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U.K. consensus statement on the use of extracorporeal photopheresis for treatment of cutaneous T-cell lymphoma and chronic graft-versus-host disease


  • Conflicts of interest None declared.

  • In addition to the authors, the Photopheresis Expert Group comprises Kristin Ryggen (Trondheim, Norway), Ian Gosling, Ruti Leci and Sukran Saglam (St John’s Instiute of Dermatology), Emma Das-Gupta, Rebecca Ellis and Lynne Watson (Nottingham City Hospital), Carol Shaw (National Blood Service, Manchester), Eileen Parry (Manchester Hope Hospital), Gordon Cook (Leeds St James’ Hospital), Fiona Clark (University Hospitals Birmingham) and Curly Morris and Mary Drake (Belfast City Hospital).

Julia Scarisbrick.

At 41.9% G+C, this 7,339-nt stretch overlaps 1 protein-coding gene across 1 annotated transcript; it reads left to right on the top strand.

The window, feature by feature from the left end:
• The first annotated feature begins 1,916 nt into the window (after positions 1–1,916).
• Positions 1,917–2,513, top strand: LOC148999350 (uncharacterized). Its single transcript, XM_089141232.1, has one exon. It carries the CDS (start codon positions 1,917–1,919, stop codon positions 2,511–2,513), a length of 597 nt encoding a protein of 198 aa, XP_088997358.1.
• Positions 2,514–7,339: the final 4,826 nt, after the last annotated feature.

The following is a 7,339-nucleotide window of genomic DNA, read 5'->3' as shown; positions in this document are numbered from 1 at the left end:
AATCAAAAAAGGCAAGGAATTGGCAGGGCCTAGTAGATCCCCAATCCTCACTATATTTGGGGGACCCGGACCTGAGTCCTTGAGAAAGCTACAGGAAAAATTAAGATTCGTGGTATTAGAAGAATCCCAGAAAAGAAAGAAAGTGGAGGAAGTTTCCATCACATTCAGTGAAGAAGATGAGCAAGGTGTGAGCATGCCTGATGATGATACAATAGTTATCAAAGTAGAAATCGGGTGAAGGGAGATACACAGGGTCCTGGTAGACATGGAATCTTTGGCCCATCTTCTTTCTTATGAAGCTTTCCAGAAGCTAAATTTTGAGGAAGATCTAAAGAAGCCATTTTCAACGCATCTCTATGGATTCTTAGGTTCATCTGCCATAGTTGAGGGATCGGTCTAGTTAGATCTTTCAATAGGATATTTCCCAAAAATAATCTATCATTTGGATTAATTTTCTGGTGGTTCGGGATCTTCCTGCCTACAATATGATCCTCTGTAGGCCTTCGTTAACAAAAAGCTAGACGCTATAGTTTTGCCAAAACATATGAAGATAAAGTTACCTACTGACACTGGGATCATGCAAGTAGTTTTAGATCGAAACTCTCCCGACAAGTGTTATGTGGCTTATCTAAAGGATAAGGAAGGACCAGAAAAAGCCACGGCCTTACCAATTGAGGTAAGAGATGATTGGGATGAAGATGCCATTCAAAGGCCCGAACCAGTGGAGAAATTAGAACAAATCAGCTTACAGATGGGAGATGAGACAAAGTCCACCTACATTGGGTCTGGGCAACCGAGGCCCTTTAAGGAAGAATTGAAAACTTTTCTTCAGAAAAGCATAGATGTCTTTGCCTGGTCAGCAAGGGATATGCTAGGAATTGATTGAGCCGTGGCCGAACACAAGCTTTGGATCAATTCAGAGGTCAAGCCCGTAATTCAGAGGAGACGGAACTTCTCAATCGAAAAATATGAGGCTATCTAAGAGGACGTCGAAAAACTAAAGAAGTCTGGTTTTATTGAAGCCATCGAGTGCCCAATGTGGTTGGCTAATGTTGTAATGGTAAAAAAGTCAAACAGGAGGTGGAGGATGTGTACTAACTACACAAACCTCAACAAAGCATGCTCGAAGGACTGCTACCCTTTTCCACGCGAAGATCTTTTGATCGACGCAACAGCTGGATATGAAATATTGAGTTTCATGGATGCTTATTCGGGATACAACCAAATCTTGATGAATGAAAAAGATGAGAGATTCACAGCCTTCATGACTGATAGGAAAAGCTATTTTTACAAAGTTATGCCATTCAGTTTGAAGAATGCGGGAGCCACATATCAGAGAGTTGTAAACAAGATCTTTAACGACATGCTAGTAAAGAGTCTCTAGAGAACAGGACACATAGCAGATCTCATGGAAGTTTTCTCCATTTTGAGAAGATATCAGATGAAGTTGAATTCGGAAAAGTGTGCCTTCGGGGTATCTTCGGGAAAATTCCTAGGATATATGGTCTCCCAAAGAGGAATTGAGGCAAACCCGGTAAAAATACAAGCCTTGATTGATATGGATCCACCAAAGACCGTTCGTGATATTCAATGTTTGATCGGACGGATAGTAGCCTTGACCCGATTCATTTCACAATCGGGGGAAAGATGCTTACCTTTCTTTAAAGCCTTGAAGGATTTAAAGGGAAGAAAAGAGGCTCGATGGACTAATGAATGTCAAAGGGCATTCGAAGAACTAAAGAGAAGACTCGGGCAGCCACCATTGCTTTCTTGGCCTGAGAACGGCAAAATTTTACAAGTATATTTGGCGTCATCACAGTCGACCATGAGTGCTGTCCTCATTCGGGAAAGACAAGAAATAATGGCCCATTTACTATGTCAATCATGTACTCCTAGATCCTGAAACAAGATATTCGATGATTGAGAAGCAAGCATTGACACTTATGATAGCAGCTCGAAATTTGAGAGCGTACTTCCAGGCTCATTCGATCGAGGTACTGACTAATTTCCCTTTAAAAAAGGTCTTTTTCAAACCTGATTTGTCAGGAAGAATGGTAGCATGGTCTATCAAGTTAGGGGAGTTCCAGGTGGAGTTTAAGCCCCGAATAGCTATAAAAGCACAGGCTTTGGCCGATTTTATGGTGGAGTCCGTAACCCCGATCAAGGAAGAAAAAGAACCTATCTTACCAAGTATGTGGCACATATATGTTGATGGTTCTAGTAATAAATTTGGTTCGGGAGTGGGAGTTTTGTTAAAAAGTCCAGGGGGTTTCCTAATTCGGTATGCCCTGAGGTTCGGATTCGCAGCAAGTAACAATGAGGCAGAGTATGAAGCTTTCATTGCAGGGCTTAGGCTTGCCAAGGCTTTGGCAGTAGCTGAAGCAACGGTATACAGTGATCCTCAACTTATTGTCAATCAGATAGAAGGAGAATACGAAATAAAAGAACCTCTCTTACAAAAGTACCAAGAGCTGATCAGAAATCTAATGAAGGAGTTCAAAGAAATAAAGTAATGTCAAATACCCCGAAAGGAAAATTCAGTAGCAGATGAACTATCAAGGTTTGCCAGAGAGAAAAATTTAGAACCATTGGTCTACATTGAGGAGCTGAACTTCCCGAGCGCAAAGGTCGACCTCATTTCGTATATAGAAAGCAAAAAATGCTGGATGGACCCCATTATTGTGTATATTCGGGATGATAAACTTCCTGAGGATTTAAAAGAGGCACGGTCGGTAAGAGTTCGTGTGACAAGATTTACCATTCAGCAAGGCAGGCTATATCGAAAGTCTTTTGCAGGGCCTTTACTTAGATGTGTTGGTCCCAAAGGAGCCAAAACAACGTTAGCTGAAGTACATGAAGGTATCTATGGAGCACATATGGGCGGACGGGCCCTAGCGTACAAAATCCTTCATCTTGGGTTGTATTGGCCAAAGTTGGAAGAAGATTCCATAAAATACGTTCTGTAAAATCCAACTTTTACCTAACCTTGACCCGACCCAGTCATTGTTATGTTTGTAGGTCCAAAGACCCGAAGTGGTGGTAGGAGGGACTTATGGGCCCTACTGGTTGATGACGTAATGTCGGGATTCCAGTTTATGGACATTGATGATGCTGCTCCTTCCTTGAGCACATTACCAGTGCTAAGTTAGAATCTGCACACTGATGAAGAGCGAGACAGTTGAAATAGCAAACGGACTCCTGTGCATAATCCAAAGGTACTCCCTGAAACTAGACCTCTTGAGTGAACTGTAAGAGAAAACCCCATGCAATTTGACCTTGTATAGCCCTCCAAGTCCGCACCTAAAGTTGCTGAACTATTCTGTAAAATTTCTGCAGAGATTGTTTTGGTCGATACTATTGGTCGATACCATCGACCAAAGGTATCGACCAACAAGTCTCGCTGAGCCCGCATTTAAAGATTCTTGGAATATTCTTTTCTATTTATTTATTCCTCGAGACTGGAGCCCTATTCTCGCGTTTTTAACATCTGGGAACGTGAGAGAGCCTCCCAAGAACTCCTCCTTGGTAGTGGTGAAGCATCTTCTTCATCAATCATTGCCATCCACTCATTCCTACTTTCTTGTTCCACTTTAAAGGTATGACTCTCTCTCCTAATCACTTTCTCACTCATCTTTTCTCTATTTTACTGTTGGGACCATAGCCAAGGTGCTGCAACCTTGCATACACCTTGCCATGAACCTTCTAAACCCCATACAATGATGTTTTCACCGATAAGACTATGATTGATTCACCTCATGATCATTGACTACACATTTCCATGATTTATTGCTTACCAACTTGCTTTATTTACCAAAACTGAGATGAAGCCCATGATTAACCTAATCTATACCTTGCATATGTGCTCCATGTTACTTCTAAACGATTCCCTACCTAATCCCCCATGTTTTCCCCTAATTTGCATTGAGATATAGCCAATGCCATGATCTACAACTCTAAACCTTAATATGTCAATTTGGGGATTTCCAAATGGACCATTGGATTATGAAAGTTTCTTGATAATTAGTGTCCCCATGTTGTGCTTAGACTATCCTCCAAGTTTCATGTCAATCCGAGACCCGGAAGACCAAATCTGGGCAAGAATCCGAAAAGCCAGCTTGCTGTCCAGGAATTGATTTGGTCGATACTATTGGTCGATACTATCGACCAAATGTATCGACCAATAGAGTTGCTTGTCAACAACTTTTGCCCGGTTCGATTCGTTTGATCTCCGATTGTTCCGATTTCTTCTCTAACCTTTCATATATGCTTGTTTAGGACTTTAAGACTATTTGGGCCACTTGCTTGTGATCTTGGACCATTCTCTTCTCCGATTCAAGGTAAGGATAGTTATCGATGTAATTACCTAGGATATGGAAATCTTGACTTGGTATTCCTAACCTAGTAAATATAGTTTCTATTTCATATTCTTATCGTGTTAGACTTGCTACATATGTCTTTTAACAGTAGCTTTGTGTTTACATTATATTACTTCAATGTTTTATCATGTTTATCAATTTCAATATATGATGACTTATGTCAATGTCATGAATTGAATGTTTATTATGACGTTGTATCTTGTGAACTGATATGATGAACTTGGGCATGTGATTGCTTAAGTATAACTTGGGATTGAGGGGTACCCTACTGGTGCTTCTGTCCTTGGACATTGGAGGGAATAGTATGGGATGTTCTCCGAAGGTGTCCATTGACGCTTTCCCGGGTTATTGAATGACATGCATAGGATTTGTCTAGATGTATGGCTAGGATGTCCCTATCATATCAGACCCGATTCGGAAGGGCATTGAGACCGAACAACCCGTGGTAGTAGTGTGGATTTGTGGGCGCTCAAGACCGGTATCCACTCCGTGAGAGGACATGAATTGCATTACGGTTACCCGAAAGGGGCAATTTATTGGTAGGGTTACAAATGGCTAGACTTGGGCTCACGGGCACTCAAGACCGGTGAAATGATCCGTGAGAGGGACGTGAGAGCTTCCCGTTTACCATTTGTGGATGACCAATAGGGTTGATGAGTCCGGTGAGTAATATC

Extracorporeal photopheresis (ECP) has been used for over 30 years in the treatment of erythrodermic cutaneous T-cell lymphoma (CTCL) and over 20 years for chronic graft-versus-host disease (cGVHD). The lack of prospective randomized trials has led to different centres having different patient selection criteria, treatment schedules, monitoring protocols and patient assessment criteria. ECP for CTCL and cGVHD is available only at six specialized centres across the U.K. In the recent Improving Outcomes Guidance the National Institute for Health and Clinical Excellence endorsed the use of ECP for CTCL and because of the complexity of treatment supported its use in specialized centres and also suggested the need for expansion of this service. In 2005 consultants and senior nurses from all U.K. sites and from Scandinavia formed a Photopheresis Expert Group. This group’s first aim was to produce a consensus statement on the treatment of CTCL and cGVHD with ECP using evidence-based medicine and best medical practice, in order to standardize ECP eligibility, assessment and treatment strategies across the U.K.